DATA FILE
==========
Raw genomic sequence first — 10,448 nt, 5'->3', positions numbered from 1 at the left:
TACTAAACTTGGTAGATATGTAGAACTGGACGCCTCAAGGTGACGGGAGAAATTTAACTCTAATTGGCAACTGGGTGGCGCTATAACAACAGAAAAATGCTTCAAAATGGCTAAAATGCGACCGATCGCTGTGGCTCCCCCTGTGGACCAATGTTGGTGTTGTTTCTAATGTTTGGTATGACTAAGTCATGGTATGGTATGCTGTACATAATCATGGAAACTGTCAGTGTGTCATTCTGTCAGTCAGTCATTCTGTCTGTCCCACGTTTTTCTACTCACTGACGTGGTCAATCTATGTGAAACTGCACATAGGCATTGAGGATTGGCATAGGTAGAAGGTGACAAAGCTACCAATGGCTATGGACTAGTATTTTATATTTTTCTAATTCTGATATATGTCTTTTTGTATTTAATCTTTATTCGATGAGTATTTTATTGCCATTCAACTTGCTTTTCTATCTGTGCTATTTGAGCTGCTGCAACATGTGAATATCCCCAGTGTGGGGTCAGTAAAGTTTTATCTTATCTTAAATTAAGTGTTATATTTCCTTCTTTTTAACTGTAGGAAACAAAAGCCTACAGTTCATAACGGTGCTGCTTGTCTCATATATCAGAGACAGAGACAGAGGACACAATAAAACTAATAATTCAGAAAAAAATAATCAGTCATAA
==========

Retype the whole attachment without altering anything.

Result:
Raw genomic sequence first — 10,448 nt, 5'->3', positions numbered from 1 at the left:
TACTAAACTTGGTAGATATGTAGAACTGGACGCCTCAAGGTGACGGGAGAAATTTAACTCTAATTGGCAACTGGGTGGCGCTATAACAACAGAAAAATGCTTCAAAATGGCTAAAATGCGACCGATCGCTGTGGCTCCCCCTGTGGACCAATGTTGGTGTTGTTTCTAATGTTTGGTATGACTAAGTCATGGTATGGTATGCTGTACATAATCATGGAAACTGTCAGTGTGTCATTCTGTCAGTCAGTCATTCTGTCTGTCCCACGTTTTTCTACTCACTGACGTGGTCAATCTATGTGAAACTGCACATAGGCATTGAGGATTGGCATAGGTAGAAGGTGACAAAGCTACCAATGGCTATGGACTAGTATTTTATATTTTTCTAATTCTGATATATGTCTTTTTGTATTTAATCTTTATTCGATGAGTATTTTATTGCCATTCAACTTGCTTTTCTATCTGTGCTATTTGAGCTGCTGCAACATGTGAATATCCCCAGTGTGGGGTCAGTAAAGTTTTATCTTATCTTAAATTAAGTGTTATATTTCCTTCTTTTTAACTGTAGGAAACAAAAGCCTACAGTTCATAACGGTGCTGCTTGTCTCATATATCAGAGACAGAGACAGAGGACACAATAAAACTAATAATTCAGAAAAAAATAATCAGTCATAA